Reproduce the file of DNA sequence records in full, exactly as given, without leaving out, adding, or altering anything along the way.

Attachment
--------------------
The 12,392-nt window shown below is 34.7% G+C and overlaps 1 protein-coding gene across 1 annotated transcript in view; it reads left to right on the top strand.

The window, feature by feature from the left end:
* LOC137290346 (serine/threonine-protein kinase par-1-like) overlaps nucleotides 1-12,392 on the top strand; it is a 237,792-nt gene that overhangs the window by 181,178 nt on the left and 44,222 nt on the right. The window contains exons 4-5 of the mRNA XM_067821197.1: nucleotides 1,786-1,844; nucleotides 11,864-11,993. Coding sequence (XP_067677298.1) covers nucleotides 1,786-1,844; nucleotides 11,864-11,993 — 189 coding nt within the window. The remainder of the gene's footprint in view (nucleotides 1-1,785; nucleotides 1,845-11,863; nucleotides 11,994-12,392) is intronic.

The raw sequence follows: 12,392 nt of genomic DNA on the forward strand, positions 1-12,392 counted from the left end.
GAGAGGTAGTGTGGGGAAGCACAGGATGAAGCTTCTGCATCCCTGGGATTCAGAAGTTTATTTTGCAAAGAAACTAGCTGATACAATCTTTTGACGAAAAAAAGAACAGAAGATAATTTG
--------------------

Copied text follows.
The 12,392-nt window shown below is 34.7% G+C and overlaps 1 protein-coding gene across 1 annotated transcript in view; it reads left to right on the top strand.

The window, feature by feature from the left end:
* LOC137290346 (serine/threonine-protein kinase par-1-like) overlaps nucleotides 1-12,392 on the top strand; it is a 237,792-nt gene that overhangs the window by 181,178 nt on the left and 44,222 nt on the right. The window contains exons 4-5 of the mRNA XM_067821197.1: nucleotides 1,786-1,844; nucleotides 11,864-11,993. Coding sequence (XP_067677298.1) covers nucleotides 1,786-1,844; nucleotides 11,864-11,993 — 189 coding nt within the window. The remainder of the gene's footprint in view (nucleotides 1-1,785; nucleotides 1,845-11,863; nucleotides 11,994-12,392) is intronic.

The raw sequence follows: 12,392 nt of genomic DNA on the forward strand, positions 1-12,392 counted from the left end.
GAGAGGTAGTGTGGGGAAGCACAGGATGAAGCTTCTGCATCCCTGGGATTCAGAAGTTTATTTTGCAAAGAAACTAGCTGATACAATCTTTTGACGAAAAAAAGAACAGAAGATAATTTG